May 24: Dan Dugger, "Bredon equivariant cohomology of configuration spaces"

Abstract: I will give an introduction to the singular cohomology of ordered configuration spaces of points in a Euclidean space, which has several interesting connections to combinatorics. Following this, I will also give an introduction to Bredon cohomology for topological spaces with group actions, and how this relates to classical equivariant cohomology. Finally, I will explain some recent work on Bredon cohomology of configuration spaces and raise some questions about possible connections to combinatorics.

May 31: John Machacek, "q-Rational and q-Real Binomial Coefficients"

Abstract: We consider q-binomial coefficients built from the q-rational and q-real numbers defined by Morier-Genoud and Ovsienko in terms of continued fractions. We establish versions of both the q-Pascal identity and the q-binomial theorem in this setting. These results are then used to find more identities satisfied by the q-analogues of Morier-Genoud and Ovsienko including a Chu--Vandermonde identity. We will start with a review of q-integers and Gassian binomial coefficients before moving on the q-rational numbers. This is joint work with Nick Ovenhouse.

Winter 2023 Schedule

All talks are at 10am in 210 University, unless otherwise noted.

February 9: Ben Elias, "Reduced expressions for double cosets in Coxeter groups".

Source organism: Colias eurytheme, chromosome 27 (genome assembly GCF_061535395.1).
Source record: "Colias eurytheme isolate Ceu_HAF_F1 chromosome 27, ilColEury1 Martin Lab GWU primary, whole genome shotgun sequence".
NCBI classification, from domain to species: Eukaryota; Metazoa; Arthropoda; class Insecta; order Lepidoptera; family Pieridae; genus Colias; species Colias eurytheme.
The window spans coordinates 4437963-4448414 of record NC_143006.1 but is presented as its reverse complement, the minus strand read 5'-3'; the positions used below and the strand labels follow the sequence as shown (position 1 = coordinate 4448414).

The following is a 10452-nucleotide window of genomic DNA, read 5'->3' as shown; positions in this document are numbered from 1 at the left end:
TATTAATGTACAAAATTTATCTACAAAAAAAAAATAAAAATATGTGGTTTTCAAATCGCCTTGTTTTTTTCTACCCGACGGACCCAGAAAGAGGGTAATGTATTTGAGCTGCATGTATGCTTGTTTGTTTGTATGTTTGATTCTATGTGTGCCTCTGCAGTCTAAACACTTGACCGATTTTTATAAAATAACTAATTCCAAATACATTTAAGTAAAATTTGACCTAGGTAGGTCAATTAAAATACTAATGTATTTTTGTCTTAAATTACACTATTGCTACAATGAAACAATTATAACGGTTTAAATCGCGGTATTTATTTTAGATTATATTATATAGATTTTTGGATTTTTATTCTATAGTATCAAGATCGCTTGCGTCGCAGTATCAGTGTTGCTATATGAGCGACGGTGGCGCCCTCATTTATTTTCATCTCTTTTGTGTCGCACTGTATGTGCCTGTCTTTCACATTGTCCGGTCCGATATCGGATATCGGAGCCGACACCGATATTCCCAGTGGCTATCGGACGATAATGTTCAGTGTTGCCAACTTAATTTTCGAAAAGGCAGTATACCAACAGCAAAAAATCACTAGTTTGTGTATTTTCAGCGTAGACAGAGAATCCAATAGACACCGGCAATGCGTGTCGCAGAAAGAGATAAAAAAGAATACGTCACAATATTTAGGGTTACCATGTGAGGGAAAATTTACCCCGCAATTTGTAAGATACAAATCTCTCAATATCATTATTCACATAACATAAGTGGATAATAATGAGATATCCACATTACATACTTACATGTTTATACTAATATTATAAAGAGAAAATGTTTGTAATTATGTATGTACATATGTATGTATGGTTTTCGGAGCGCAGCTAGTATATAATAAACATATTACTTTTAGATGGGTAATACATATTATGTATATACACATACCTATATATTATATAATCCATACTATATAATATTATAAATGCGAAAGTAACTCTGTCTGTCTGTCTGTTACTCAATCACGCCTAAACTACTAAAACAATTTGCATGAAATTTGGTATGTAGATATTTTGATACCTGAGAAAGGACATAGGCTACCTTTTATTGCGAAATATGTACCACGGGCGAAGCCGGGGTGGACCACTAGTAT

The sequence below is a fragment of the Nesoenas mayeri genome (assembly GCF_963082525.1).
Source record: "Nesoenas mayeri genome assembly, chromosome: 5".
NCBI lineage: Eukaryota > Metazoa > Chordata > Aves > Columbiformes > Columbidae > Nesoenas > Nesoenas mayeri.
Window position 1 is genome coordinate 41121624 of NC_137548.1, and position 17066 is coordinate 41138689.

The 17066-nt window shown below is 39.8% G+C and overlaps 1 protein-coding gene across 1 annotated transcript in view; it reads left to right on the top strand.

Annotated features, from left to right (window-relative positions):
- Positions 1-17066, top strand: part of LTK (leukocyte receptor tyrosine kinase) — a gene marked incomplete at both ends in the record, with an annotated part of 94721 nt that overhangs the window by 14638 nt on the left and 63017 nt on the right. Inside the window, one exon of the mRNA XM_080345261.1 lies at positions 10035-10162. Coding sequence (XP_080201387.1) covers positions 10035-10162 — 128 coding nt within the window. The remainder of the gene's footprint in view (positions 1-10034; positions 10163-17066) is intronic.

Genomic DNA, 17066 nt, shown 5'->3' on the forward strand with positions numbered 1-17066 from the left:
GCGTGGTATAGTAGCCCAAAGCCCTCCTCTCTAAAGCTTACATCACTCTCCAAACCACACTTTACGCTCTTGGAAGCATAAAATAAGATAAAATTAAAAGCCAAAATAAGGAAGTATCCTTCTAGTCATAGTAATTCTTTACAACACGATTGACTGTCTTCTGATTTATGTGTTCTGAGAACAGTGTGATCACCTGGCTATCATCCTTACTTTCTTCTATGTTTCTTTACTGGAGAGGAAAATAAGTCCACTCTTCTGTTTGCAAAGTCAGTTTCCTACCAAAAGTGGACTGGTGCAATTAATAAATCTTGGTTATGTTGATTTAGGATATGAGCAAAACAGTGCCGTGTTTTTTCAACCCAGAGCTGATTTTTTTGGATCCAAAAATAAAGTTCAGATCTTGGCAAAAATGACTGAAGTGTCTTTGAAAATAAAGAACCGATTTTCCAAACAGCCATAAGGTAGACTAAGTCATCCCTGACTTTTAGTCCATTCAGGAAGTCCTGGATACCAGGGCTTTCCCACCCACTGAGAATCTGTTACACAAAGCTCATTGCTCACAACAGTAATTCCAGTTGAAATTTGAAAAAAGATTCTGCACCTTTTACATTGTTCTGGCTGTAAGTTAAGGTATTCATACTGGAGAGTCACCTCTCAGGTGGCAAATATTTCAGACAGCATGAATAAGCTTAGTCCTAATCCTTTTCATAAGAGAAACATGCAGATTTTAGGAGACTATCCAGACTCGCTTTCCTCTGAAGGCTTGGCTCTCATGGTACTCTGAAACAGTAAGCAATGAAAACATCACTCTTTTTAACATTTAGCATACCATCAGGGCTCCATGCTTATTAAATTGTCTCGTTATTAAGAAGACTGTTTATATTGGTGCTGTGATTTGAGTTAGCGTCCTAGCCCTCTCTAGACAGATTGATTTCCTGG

Abstract: There is a rich and well-developed theory of reduced expressions for elements of Coxeter groups. For example, one has Matsumoto's theorem, which states that any two reduced expressions for a given element are related by a sequence of braid relations. Reduced expressions also play a role in many representation-theoretic and geometric constructions. We highlight two of these: the construction of Bott-Samelson varieties which resolve singularities in Schubert varieties, and the study of Demazure operators, acting on the cohomology rings of flag varieties.

Meanwhile, consider two parabolic subgroups W_J and W_K inside a Weyl group W. To a double coset [w] inside W_J \ W / W_K, one can also associate a Schubert variety and a Demazure operator, this time related to the geometry of partial flag varieties. Geordie Williamson in his thesis introduced a theory of expressions and reduced expressions for double cosets, in order to construct Bott-Samelson varieties in this context.

In recent work with Hankyung Ko, we develop the theory of reduced expressions for double cosets. We provide several equivalent definitions for a reduced expression, easier to work with than the original definition of Williamson. We prove a relationship between the Bruhat order on double cosets and the appropriate analogue of subexpressions. Most importantly, we introduce the double coset braid relations, and prove the double coset Matsumoto theorem: that any two reduced expressions for [w] are related by the double coset braid relations. For example, in type A_2, the ordinary braid relation sts=tst actually follows from a sequence of four (smaller and more elementary) double coset braid relations. We describe the implications to the study of Demazure operators (and don't describe the applications to the study of Bott-Samelson varieties).